• Operating costs (OpEx) – how to keep your hard and software running including the salaries of IT personnel and maintenance costs
  • Operating costs (OpEx) – how to keep your hard and software running including the salaries of IT personnel and maintenance costs

Your dedicated project team should fully weigh up the costs of each option to ensure you make a logical choice, based on the data.

It can be hard to compare the services from provider to provider and it’s important to factor in any add-ons that may not be included in the initial quote.

In order to ensure you don’t get locked into a service that doesn’t work best for you, it’s important to:

  • Have a clear picture of your cloud requirements up front, so that you can clearly communicate this to providers and more easily compare tariffs and benefits
  • Make sure you have an exit strategy. Some providers can make it difficult for you to leave or transition your data from the cloud back to your own hardware – often incurring significant costs. Avoid the “vendor lock-in effect” by being clear on your exit strategy from the outset and having transparency with your cloud provider

Now, how to migrate?

There are three main approaches to migrating to the cloud – and you can opt for one or a combination.

Firstly, make sure your data is cleaned to save unnecessary fees when it’s stored in the cloud. Ensure the project team communicates the process clearly to all relevant stakeholders, and a detailed timeline is in place.

The three core approaches are as follows. Remember, your provider can help you work out what is best for your organization:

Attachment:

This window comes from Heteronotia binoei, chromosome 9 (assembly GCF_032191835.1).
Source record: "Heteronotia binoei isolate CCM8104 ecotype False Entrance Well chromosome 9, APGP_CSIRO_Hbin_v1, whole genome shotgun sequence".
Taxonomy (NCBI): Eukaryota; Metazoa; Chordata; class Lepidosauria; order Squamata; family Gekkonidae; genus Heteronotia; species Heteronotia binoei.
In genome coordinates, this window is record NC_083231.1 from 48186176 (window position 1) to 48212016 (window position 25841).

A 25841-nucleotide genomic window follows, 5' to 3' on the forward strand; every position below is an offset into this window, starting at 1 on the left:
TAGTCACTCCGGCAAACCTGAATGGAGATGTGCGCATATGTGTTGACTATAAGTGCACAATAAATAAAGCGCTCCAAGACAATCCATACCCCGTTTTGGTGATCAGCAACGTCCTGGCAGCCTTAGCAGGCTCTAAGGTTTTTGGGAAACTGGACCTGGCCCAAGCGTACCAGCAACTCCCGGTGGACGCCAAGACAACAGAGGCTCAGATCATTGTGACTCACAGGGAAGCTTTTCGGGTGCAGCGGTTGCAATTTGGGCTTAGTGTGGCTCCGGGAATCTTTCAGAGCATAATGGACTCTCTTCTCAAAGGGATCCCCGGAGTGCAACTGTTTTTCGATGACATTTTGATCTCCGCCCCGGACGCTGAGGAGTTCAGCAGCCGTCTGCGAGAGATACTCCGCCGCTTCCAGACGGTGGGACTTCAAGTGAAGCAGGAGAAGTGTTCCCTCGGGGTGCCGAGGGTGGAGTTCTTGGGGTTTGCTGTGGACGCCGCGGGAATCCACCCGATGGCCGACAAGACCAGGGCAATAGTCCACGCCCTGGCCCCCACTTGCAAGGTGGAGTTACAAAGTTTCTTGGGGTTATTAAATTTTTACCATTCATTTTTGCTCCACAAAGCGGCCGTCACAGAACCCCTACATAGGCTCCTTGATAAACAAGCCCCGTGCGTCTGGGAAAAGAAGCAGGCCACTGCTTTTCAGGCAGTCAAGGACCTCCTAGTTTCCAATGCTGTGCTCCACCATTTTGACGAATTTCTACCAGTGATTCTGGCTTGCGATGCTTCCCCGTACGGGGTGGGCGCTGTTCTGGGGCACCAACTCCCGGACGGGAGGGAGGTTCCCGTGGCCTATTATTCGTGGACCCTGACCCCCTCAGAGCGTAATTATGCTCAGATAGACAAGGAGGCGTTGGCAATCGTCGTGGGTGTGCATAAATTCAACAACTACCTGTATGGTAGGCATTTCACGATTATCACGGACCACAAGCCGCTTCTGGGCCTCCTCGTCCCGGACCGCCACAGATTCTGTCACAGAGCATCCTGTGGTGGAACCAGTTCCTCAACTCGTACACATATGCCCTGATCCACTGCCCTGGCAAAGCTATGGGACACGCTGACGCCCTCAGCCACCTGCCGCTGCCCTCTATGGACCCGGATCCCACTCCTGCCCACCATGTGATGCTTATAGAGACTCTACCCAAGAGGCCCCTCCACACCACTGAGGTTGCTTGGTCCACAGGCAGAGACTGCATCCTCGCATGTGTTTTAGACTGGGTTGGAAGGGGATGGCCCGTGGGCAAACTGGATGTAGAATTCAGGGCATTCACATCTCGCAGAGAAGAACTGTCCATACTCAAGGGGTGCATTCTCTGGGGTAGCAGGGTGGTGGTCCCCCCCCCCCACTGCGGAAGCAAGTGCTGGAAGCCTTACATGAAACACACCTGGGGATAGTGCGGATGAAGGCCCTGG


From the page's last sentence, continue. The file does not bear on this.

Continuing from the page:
1. Rehosting: Hot, cold or mass migration

Also known as “lift-and-shift”, this means that all data is transferred over unchanged meaning that the code doesn’t need to be edited at all.

Cold migration means that the data is inaccessible during the transfer, whereas a hot migration means that applications and workloads remain available. As you can probably guess, mass migration is when all data is transferred at once.

2. Replatforming

This approach centers around adapting workloads to the new platform and ensuring they are optimized for scalability and increased performance, while maintaining the basic structure of the data applications.

3. Refactoring

This model involves the migrated data to be revised and rewritten during the migration. While it enables you to use “cloud-native” tools and structures, it is undoubtedly the lengthiest and most resource-intensive option.


Cloud migration can be many things – daunting, time consuming, complex and confusing. However, the benefits are plentiful. By migrating to the cloud you are investing in your business’ future, and embracing technology to enable the growth of your company to keep up with the changing global environment.

Preparation is, of course key, and you should not be afraid to call in technical experts for their advice, shop around, and quiz providers on their offerings.

If 2020 has shown us anything, it’s that it’s impossible to know what’s around the next corner. Cloud migration can facilitate greater remote collaboration, reduce your reliance on one geographic location, consolidate and streamline costs, and provide much-needed data security.

Hiren Parekh, VP Northern Europe, OVHcloud